Growing up in Asia, I have always used solid wood blocks as chopping board. Later, I switched to bamboo. Plastic was a last resort.
Today, plastic cutting boards are color coded. Green for veggies and fruits, blue for raw seafood, red for raw meat, yellow for cooked meat, and white for dairy. Depending on the source of information, the color assignment varies. Sometimes, yellow is for raw poultry and blue is for cooked food.
Who originated the use of color coded cutting boards?
Before the why, I tried to search for the origin of the practice. The Wikipedia article on “cutting board” says that most professional kitchens follow the practice and cites Food Hygiene Regulations 2006 which appears to be something out of England. When Alex was in culinary school, she told me that they used color coded cutting boards.
But why so many chopping / cutting boards? Does a household need more than a single good one? We never used more than one chopping board when I was a kid. And it was always wood—a cross-cut of the truck of a tree with acidic fruits like tamarind (sampalok).
When cutting down trees led to forest denudation, some smart person invented chopping boards made from bamboo. I loved them even more. Lighter but almost as durable (whether or not bamboo boards have better antimicrobial characteristic has long been a subject of debate). I hated plastic chopping boards. But I’m willing to entertain the thought that, perhaps, it’s just because I didn’t grow up with them.
Why we decided to adopt the use of color coded chopping / cutting boards
Today, we have two sets of color coded cutting boards in the main kitchen. Alex has her own set in her Yellow Kitchen.
I bought the first set because Sam, then a vegetarian, did not want to cut her vegetables on the same board where I had cut meat or chicken. But I wasn’t used to color coded cutting boards and I ended up using them interchangeably depending on which was clean or within arm’s reach. Sam went ballistic so I got her her own bamboo cutting board which none of us ever uses.
It took time for me to use the colored boards properly and appreciate the logic of having all of them and using each one as intended. What brought all that about? Drinking water that tasted and smelled fishy. In a restaurant.
Early in 2018, we delivered an order for Alex’s homemade cheese spreads then we went shopping for supplies for Alex’s business. It was getting late, we were hungry and we still had to pass by the mall. Speedy suggested eating out.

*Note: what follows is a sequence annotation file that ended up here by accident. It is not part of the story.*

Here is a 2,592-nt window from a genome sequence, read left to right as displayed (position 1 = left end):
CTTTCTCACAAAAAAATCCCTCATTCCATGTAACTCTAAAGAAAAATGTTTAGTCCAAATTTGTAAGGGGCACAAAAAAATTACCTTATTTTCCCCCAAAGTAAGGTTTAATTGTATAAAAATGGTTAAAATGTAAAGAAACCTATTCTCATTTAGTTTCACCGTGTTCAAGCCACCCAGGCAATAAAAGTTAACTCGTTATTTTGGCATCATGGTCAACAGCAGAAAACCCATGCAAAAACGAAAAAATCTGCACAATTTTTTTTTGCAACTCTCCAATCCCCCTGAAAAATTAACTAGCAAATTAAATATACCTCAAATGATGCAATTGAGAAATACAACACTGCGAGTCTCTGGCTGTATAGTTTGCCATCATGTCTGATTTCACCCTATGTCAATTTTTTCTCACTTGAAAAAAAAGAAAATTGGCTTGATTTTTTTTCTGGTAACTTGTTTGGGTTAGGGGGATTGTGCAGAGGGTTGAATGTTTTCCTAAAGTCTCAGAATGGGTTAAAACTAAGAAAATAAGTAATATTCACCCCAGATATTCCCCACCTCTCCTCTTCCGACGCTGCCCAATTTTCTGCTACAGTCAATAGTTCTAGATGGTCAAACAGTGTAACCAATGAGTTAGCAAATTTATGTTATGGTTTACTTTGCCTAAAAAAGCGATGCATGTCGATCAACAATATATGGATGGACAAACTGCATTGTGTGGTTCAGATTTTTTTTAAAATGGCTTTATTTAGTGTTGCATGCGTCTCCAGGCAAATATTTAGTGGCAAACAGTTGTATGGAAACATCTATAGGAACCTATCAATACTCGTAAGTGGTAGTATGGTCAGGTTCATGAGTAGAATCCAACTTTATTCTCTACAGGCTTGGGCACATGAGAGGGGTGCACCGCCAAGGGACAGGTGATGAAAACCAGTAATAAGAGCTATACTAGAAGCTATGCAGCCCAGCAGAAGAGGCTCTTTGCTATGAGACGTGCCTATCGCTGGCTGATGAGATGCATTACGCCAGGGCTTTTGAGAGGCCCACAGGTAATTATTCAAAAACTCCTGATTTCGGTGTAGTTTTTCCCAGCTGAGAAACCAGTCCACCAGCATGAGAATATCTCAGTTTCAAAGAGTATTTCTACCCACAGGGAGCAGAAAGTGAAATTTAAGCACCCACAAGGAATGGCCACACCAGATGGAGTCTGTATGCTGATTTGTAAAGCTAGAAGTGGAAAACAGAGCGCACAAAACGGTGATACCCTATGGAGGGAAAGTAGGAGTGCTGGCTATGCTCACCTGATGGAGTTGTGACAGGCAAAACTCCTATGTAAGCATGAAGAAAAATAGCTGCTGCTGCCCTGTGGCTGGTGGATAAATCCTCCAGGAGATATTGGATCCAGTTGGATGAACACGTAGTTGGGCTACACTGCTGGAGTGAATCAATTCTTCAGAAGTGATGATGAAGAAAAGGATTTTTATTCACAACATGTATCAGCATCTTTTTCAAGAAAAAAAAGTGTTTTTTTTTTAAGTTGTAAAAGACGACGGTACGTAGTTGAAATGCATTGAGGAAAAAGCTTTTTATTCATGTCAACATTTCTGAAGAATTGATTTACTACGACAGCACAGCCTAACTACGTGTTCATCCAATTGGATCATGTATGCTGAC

Hapag sa Marikina, a popular drinking place which Speedy and his former officemates frequented back in the day and where they recently had their Christmas get-together, was along the way. He had brought me there once, a long time ago when the girls were too young for beer, and I remembered liking the food. So, I said yes. I was sure that Alex would like the food too.
So, we went to Hapag sa Marikina. When Alex saw the menu, she got excited and wanted to order so much.
We had beer with sisig, chicharon bulaklak, grilled panga ng tuna (collar) and dinakdakan. The sisig was perfectly crisp, the chicharon bulaklak was fried to perfection, the tuna was succulent but the dinakdakan was unmemorable.
Then, I had a glass of water. It smelled funny. It tasted funny. Fishy. And the glass of water came before the tuna was served. Speedy could not discern it but Alex did.
Before we left, I hailed the waitress over and whispered to her that the drinking water tasted of fish. She looked flustered and tried to explain that they added cucumber slices to every pitcher of water that they served. She showed me. And I believed her. But the drinking water still tasted fishy.
Outside, as we got in the pick-up, Alex said that’s what happens when you slice vegetables on the same cutting board where you cut the fish. Even if the board were rinsed and, sometimes, even with thorough washing some of the fishy odor and taste remain.
After that incident, I have consciously used our color-coded cutting boards more carefully.